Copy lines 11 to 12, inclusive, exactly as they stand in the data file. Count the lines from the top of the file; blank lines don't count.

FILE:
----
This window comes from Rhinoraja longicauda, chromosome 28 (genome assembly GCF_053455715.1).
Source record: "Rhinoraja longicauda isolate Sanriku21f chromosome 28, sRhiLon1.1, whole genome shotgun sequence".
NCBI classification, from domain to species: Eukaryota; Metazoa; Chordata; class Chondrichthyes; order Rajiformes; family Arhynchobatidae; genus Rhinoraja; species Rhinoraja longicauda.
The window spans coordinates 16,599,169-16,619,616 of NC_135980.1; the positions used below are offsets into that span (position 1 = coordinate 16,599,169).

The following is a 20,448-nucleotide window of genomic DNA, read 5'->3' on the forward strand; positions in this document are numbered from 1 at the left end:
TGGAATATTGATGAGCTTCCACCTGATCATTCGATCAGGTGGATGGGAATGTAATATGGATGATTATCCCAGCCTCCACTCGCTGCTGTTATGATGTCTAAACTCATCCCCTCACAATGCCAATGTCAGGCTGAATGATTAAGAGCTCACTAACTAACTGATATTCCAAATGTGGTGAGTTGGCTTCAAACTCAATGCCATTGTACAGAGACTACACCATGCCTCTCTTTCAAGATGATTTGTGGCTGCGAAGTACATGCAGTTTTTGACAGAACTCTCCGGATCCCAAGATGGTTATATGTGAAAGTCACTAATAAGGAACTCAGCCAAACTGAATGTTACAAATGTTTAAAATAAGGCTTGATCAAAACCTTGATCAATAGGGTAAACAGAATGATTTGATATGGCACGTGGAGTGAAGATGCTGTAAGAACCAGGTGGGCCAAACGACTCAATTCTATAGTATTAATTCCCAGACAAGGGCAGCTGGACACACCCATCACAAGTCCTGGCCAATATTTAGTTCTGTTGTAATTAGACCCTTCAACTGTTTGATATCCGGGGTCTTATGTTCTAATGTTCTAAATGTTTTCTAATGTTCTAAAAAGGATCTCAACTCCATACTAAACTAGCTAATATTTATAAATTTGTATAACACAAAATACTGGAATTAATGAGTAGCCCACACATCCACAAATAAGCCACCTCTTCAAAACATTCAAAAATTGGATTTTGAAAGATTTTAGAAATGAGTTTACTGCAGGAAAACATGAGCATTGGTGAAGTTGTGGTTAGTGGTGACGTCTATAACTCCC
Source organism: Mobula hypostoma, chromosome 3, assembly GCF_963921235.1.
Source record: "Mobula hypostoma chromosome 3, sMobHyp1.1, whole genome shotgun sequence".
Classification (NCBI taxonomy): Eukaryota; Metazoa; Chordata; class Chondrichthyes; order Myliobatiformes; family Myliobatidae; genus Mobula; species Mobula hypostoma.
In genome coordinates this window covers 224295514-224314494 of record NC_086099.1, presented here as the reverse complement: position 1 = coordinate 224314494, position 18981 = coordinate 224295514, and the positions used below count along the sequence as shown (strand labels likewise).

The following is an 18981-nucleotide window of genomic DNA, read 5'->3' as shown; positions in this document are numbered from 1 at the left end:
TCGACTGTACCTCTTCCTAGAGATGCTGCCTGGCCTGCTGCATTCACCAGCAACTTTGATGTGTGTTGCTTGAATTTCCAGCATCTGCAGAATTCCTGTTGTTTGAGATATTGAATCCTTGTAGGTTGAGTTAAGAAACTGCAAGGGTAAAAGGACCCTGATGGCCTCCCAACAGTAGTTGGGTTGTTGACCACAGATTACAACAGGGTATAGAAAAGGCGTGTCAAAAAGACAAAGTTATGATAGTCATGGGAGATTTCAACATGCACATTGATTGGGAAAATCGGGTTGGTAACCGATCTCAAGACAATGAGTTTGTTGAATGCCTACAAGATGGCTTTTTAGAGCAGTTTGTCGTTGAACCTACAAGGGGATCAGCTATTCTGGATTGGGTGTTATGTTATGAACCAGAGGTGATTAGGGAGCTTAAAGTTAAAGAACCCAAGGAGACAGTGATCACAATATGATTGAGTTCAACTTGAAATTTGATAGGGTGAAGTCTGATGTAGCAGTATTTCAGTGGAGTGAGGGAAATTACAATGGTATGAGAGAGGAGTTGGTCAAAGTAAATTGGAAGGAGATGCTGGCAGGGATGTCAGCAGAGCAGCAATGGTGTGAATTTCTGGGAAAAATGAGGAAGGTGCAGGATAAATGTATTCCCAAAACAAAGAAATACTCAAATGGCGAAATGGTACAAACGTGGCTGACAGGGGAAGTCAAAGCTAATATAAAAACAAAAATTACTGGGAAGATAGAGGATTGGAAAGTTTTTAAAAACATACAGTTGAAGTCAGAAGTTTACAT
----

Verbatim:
The following is an 18981-nucleotide window of genomic DNA, read 5'->3' as shown; positions in this document are numbered from 1 at the left end:
TCGACTGTACCTCTTCCTAGAGATGCTGCCTGGCCTGCTGCATTCACCAGCAACTTTGATGTGTGTTGCTTGAATTTCCAGCATCTGCAGAATTCCTGTTGTTTGAGATATTGAATCCTTGTAGGTTGAGTTAAGAAACTGCAAGGGTAAAAGGACCCTGATGGCCTCCCAACAGTAGTTGGGTTGTTGACCACAGATTACAACAGGGTATAGAAAAGGCGTGTCAAAAAGACAAAGTTATGATAGTCATGGGAGATTTCAACATGCACATTGATTGGGAAAATCGGGTTGGTAACCGATCTCAAGACAATGAGTTTGTTGAATGCCTACAAGATGGCTTTTTAGAGCAGTTTGTCGTTGAACCTACAAGGGGATCAGCTATTCTGGATTGGGTGTTATGTTATGAACCAGAGGTGATTAGGGAGCTTAAAGTTAAAGAACCCAAGGAGACAGTGATCACAATATGATTGAGTTCAACTTGAAATTTGATAGGGTGAAGTCTGATGTAGCAGTATTTCAGTGGAGTGAGGGAAATTACAATGGTATGAGAGAGGAGTTGGTCAAAGTAAATTGGAAGGAGATGCTGGCAGGGATGTCAGCAGAGCAGCAATGGTGTGAATTTCTGGGAAAAATGAGGAAGGTGCAGGATAAATGTATTCCCAAAACAAAGAAATACTCAAATGGCGAAATGGTACAAACGTGGCTGACAGGGGAAGTCAAAGCTAATATAAAAACAAAAATTACTGGGAAGATAGAGGATTGGAAAGTTTTTAAAAACATACAGTTGAAGTCAGAAGTTTACAT